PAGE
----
A membrane drysuit would seem to be your best option, though you may have to be careful of the boots. Some sort of plastic glove under the gloves and a light material hood under the neoprene should help.
Drysuits are used abroad, and I know several divers who will not dive in anything else. Just vary the amount of underclothing depending on heat.
Is kidney failure a problem with diving? The person in question suffered complete failure several years ago, had a failed implant and is now on dialysis. He wants to learn to dive.
I would regard this problem as not really compatible with diving. People on dialysis often have significant medical problems, as well as the constant need to regulate fluid balance and food. He should find another hobby, particularly as he has not yet started to dive.
Smoking and diving are incompatible, - and you'll get your fags wet|
In past issues of , the idea of protecting against decompression sickness has been discussed. As a non-smoker, I wondered what your views are on smoking and DCS. Smoking makes platelets "sticky", and therefore may increase risk of a bend. So increased hydration, exercise, and not smoking seems the best way of protecting against DCS.
You're absolutely correct, there is suspicion that there is an association with smoking and DCS, though the risk is difficult to quantify. There is certainly an increased risk with smoking of lung disease and associated barotrauma-type problems (pneumothorax, CAGE).
Smokers also bind their red blood-cells with several per cent of carbon monoxide. This reduces their oxygen-carrying capacity, an effect which must be exacerbated at depth.
It must be like having a bad fill from a compressor on every dive, especially for those divers who insist on lighting up seconds before hitting the water. The advice, as ever, is to stop smoking.
I have been diving for more than a year, and most weekends. I am female, 40, and seem to get a touch of narcosis after 15m or so. This is relatively shallow, and I was wondering if this is a sign that I am not fit.
Narcosis is related to an increased partial pressure of nitrogen in the tissues. This acts as an anaesthetic agent (like nitrous oxide or laughing gas) and affects everyone differently, but its effect is like drinking alcohol.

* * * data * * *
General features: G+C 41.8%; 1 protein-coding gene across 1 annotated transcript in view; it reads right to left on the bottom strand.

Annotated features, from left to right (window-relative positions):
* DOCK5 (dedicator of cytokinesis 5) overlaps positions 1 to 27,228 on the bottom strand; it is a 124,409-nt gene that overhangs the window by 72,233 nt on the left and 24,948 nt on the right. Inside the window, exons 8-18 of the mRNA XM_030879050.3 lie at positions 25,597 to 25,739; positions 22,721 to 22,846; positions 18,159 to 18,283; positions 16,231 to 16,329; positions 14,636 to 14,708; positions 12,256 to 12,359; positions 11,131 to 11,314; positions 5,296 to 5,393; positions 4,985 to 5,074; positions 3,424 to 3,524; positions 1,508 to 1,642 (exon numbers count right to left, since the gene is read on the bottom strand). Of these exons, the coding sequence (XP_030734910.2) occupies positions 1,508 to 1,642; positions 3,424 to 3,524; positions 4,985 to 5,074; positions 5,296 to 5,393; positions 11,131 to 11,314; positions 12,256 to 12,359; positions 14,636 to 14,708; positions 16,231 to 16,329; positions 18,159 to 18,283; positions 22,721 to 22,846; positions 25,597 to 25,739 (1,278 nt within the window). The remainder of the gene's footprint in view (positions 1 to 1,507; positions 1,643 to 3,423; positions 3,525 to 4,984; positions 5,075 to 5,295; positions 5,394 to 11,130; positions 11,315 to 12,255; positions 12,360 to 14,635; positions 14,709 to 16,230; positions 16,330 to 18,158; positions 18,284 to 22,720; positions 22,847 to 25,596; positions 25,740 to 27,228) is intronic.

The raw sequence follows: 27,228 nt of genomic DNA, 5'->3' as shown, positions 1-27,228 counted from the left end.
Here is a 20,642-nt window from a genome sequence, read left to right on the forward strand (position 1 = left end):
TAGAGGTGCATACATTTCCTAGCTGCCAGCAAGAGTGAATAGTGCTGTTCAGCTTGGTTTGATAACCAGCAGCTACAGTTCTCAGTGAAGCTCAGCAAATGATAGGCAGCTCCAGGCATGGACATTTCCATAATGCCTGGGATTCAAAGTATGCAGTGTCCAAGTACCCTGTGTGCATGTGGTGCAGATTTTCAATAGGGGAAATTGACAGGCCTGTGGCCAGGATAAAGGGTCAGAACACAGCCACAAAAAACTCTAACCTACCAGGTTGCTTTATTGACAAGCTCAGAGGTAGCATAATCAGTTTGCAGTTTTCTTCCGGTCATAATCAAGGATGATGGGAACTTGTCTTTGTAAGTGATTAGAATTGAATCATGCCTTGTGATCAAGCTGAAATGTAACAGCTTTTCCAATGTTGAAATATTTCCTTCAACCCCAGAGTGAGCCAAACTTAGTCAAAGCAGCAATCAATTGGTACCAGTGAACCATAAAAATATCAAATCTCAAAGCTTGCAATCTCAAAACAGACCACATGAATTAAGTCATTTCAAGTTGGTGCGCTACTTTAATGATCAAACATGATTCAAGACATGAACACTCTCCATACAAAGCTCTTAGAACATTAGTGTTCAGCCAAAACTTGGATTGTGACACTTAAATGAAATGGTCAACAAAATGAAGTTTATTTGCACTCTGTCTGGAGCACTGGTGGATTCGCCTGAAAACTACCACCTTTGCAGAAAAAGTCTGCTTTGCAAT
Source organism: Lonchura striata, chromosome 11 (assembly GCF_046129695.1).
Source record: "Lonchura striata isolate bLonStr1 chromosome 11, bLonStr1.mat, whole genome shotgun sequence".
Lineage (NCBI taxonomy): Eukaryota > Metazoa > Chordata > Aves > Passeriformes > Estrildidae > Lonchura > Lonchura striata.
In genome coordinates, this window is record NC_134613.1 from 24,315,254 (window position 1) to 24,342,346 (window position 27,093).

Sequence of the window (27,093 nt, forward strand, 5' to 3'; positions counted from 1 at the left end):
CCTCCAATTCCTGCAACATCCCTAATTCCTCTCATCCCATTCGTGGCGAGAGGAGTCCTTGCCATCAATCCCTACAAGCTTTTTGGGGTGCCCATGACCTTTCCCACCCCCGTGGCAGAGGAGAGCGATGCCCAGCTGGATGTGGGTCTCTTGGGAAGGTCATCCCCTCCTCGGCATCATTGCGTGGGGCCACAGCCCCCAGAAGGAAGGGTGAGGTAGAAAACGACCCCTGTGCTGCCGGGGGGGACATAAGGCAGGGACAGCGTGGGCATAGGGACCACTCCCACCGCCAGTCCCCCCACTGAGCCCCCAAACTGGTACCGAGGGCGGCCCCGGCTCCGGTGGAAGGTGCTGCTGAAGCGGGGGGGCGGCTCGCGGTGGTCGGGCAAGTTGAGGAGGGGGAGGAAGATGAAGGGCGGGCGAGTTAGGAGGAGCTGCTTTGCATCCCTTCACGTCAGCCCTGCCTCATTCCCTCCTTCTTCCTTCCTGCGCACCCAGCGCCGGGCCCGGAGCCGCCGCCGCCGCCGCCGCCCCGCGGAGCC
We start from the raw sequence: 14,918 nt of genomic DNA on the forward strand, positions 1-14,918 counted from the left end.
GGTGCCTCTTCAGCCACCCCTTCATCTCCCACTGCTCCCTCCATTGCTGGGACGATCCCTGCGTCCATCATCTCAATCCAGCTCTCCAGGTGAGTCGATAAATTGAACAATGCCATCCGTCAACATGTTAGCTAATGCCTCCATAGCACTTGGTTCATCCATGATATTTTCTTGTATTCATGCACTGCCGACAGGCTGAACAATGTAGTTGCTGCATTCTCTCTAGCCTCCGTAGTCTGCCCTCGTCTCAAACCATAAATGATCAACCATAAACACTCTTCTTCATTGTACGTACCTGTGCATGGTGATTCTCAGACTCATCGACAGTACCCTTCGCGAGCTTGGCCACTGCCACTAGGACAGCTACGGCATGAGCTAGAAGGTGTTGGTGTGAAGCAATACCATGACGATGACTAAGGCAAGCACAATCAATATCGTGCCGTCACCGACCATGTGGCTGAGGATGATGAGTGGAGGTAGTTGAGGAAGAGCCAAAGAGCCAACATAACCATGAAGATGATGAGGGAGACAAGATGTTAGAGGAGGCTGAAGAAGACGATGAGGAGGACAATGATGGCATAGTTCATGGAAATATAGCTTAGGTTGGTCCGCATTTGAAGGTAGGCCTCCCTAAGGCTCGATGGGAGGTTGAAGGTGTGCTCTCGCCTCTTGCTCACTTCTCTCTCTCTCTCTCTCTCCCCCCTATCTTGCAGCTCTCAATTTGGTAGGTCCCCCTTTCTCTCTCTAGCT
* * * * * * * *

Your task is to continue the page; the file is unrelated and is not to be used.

Just as some people seem to hold their liquor well, others get "drunk" on small amounts. Equally, though some seem to be all right, their performance can be affected without them realising it.
Most divers seem to notice the effects at around 30m but it varies from diver to diver and is affected by factors such as anxiety, cold, darkness, hunger etc.
As with drinking, tolerance by regular exposure can occur, but you are still affected. Accept it, but be aware of your limitations. As you get more experience and relax more, the effect may lessen.
I have Hepatitis C, with no symptoms or signs of the disease. My specialist tells me that because I rarely drink, don't smoke and maintain an active lifestyle I will probably die of something non Hep-C related. I have been a scuba diver for four years and recently decided to become an instructor. My dive shop refuses to certify me because it believes that a Hep-C case should not be diving. Is this true?
If you are well, and not on any medications that could affect your health regarding diving, then Hepatitis C is not a reason to stop diving.
Hepatitis C is a blood-borne infection of the liver. In most cases, it is a smouldering infection that does not cause particular trouble, but in some unfortunate people it can "ignite" and cause cirrhosis and more serious effects.
Equally, some people are put on a cocktail of strong drugs which would need assessing before they were allowed to dive.
The main "risk" would be in transmission of the disease to others, but if sensible precautions are taken this risk is negligible, and should not stop training. Mouth to mouth contact is best avoided where possible, though even then the risk is low unless there is direct blood transmission.